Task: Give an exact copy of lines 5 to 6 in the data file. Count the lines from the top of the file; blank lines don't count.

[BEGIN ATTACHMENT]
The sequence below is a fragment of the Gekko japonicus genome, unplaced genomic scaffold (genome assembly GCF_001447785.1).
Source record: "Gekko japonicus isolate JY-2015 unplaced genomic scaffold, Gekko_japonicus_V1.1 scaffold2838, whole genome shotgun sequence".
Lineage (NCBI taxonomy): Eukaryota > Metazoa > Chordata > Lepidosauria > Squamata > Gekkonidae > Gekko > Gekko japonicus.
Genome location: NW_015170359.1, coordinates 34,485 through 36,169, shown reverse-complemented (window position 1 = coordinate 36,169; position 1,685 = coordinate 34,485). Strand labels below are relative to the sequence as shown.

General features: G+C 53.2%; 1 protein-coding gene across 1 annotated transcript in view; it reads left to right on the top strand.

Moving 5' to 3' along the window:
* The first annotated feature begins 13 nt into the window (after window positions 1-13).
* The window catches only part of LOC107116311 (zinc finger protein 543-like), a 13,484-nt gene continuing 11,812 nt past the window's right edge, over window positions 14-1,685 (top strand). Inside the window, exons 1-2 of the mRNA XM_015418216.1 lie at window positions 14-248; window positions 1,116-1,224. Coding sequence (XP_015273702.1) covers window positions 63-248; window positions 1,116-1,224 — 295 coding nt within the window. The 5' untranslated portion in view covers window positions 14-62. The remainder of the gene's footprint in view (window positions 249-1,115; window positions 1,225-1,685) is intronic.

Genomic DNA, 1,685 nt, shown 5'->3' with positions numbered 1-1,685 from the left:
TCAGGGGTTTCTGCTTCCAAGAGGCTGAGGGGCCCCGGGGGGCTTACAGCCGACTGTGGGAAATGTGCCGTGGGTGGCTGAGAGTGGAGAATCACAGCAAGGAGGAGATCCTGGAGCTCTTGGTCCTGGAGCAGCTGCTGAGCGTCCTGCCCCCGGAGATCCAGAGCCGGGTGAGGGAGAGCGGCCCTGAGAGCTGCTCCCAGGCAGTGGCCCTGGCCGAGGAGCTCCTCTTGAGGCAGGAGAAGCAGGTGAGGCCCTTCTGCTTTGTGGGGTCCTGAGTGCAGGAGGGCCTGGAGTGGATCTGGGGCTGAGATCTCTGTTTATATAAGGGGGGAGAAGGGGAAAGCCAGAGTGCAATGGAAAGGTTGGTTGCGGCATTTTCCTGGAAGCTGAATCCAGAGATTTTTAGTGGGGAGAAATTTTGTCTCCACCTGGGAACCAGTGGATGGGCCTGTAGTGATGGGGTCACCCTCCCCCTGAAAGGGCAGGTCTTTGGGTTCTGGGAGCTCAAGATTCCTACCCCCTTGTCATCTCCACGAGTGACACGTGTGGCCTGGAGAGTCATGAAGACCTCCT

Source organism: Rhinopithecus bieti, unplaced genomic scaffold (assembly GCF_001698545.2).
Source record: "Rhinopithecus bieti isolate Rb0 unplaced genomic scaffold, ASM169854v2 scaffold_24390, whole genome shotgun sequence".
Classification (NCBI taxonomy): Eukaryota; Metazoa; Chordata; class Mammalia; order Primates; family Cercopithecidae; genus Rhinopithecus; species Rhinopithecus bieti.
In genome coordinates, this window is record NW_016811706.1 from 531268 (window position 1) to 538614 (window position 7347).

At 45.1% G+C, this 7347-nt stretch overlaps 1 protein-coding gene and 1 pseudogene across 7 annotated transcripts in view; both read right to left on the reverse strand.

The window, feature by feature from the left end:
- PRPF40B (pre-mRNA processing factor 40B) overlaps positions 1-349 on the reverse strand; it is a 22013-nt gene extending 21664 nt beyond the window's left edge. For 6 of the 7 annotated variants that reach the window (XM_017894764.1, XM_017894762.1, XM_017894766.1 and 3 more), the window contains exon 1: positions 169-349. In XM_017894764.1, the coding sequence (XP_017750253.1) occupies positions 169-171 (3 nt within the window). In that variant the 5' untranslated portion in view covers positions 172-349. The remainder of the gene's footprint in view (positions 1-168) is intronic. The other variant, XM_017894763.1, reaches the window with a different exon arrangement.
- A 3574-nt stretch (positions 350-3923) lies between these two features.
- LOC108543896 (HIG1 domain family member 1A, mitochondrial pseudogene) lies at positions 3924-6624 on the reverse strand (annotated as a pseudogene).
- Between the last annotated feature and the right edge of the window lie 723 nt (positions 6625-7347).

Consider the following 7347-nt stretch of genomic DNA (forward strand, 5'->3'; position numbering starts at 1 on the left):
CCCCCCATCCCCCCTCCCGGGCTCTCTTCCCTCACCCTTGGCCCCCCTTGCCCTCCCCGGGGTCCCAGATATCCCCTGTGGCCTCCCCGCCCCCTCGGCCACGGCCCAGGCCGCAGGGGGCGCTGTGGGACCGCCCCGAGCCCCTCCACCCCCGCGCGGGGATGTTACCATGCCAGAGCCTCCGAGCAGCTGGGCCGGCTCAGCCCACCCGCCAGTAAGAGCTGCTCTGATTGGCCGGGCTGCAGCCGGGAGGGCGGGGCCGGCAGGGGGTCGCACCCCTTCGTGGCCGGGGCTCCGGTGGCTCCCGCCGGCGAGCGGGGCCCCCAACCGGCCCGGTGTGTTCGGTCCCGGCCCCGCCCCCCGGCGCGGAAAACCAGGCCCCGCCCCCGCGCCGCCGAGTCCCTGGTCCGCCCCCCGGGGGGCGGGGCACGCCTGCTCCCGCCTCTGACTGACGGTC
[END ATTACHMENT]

General features: G+C 53.2%; 1 protein-coding gene across 1 annotated transcript in view; it reads left to right on the top strand.

Moving 5' to 3' along the window: